The RSC’s acclaimed production, originally performed in Stratford-upon-Avon in 2016, tours the UK, stopping off in Northampton for the first time ever.
Taking the action from Denmark to the far brighter and more colourful climes of a West African nation, this production shakes up the dark expectations of Shakespeare’s most famous play.
Student Hamlet returns home from his studies abroad to attend his father’s funeral – and shortly afterwards, his mother’s marriage to his uncle. What follows is a tale of apparent madness and revenge resulting in a significant body count.
But this isn’t the plainly spoken and maudlin Hamlet of previous productions – this interpretation is full of music and humour that brings a lightness to an otherwise dark story.
To say that Paapa Essiedu‘s Hamlet is a real breath of fresh air would be an understatement. There are no lecture-like soliloquies here – Essiedu captivates the audience with the presence of a passionate, youthful TED talks speaker, or ranting stand-up comic. He whips from heart-wrenching grief to laughter in the blink of an eye, flipping from sanity to madness with little more than a change in facial expression. This Hamlet seems younger than I’ve seen before – a true arrogance of youth creeping through his mission to achieve revenge for his father’s murder. And more importantly, Essiedu’s Hamlet is fun and likeable – from his relationships with his friends to cheeky winks to the audience before his fight with Laertes, Hamlet is someone you’d like to know. As Fortinbras says “For he was likely, had he been put on, / To have proved most royally” – this is a Hamlet who would have ruled well, and been a popular leader.
Essiedu is surrounded by a talented cast. Joseph Mydell‘s loquacious Polonius was played for laughs, preaching that “brevity is the soul of wit” while managing to never quite reach the point he’s trying to make. Clarence Smith‘s Claudius has an unpleasant air of malevolence around him, never more so than when he utters “Words without thoughts never to heaven go” as he half-heartedly prays for forgiveness. Hamlet’s university friends, Rosencrantz (Romayne Andrews) and Guildenstern (Eleanor Wyld) are suitably two-faced, and you’re never sure whether they are truly serving the King and Queen, or Hamlet himself, while Horatio (James Cooney) is loyal without fault. His is the unenviable position of being the last alive means he must relate the story to the invading Fortinbras, which he does with an incredible sadness, and obvious love for his friend.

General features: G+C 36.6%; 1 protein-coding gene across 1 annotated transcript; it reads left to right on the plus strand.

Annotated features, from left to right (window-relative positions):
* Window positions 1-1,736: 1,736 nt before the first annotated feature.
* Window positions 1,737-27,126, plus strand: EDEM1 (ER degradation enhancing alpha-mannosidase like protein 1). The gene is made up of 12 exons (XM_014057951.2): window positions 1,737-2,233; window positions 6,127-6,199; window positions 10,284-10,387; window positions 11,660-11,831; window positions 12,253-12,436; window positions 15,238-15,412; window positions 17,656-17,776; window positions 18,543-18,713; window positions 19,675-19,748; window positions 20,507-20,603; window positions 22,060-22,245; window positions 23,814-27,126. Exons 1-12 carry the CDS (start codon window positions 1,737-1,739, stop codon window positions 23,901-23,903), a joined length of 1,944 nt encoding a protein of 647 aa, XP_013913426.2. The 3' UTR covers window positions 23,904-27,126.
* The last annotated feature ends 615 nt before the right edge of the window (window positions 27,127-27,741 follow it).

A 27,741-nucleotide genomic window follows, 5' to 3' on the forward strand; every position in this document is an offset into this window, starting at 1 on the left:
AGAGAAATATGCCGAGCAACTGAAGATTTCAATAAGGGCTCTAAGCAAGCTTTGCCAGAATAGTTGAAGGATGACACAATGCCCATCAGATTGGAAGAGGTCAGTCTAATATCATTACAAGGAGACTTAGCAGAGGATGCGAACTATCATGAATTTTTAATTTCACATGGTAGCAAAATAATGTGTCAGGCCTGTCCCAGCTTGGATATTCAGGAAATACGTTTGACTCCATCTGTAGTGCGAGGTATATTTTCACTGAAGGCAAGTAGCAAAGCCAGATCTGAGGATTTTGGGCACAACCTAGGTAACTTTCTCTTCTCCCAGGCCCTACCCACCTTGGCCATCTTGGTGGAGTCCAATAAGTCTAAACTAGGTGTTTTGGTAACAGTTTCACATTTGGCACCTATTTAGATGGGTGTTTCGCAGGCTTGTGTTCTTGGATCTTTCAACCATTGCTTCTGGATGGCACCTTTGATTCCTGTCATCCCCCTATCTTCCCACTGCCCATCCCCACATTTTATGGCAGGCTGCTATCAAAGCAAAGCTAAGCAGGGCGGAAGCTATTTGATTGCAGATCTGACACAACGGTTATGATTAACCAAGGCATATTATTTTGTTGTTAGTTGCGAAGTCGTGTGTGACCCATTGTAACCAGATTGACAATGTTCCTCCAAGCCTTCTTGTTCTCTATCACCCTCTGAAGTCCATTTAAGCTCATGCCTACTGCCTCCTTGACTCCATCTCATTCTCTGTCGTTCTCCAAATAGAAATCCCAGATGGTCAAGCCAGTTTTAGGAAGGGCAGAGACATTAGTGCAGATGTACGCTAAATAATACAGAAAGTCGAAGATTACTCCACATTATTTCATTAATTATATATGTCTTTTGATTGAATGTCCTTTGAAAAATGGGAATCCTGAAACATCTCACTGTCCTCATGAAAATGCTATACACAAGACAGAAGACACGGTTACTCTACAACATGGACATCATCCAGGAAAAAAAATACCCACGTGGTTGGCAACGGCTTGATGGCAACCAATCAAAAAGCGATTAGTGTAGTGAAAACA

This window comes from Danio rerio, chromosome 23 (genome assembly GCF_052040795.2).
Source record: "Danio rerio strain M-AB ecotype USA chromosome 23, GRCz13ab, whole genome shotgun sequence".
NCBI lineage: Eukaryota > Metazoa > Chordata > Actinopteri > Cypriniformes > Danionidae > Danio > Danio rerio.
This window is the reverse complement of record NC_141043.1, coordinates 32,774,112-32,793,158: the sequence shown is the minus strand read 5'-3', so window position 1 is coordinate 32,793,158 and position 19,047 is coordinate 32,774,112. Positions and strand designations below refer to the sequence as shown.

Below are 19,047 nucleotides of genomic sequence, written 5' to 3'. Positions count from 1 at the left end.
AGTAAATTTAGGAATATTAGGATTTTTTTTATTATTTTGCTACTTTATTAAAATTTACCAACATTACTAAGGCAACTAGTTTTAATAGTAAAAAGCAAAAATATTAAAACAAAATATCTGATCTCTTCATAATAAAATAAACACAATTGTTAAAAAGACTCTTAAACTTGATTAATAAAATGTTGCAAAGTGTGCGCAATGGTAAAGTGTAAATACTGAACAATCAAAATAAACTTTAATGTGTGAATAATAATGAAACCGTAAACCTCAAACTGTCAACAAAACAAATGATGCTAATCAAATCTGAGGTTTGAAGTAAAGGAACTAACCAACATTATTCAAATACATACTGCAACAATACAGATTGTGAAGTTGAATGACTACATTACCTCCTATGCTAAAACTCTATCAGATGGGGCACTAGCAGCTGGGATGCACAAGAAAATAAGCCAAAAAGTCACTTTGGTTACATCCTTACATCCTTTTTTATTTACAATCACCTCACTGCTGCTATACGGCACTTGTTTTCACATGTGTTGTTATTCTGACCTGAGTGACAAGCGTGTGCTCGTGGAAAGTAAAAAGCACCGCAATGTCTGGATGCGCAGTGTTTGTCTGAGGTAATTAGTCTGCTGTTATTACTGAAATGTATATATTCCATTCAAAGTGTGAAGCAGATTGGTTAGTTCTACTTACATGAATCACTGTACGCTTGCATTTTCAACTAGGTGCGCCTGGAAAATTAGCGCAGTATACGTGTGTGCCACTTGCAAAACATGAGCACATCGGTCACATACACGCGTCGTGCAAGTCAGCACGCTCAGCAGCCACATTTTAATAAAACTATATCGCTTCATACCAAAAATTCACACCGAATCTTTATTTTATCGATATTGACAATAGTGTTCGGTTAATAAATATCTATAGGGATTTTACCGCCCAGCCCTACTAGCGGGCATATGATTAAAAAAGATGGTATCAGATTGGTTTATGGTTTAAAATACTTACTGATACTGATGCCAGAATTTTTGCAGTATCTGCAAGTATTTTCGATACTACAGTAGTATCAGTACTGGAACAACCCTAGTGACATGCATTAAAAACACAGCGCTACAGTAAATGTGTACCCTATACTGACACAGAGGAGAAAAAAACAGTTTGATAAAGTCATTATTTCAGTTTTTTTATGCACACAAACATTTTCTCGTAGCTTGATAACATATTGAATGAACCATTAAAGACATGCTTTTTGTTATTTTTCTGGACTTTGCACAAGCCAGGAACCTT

In contrast to Hamlet’s jovial, colourful graffitied version of madness, Ophelia (Mimi Ndiweni) sinks into a desperate insanity following her father’s murder. These are quiet, heartbreaking scenes, and Ndiweni handles them beautifully, with mournful singing and underlying mysticism.
Paul Willis’ set is simple, but, dressed with African fabrics and later by Hamlet’s emotionally charged artwork, and Paul Anderson’s clever lighting, it changes from a palatial hall to a graveyard, a bedroom, and a security post with ease. Director Simon Godwin has wrung every ounce of comedy from a play not renowned for making people laugh, including a superb moment of black comedy as Hamlet drags away Polonious’ still warm dead body.
It is this sort of production that truly lifts the works of Shakespeare from the page and gives it life. There was a young audience in attendance who loved the teenager-like grunts and sideways glances from Hamlet, finding that they might have something to relate to in this 400-year-old text.
Easily the best production of Hamlet I’ve seen to date – and there are not many more chances to catch it. Hamlet runs at the Royal & Derngate until Sat 3 March 2018, followed by a three week run in Hackney, before heading to Washington DC.
Performance: Wed 28 Feb 2018, Derngate
Becki is a theatre lover originally from Birmingham. She founded On Stage Northants in 2017, and is passionate about promoting Northampton performing arts. She also works for Royal & Derngate as Marketing and Press Assistant. Can usually be found behind the scenes, and occasionally in front of them too. Becki also blogs at StageyRebel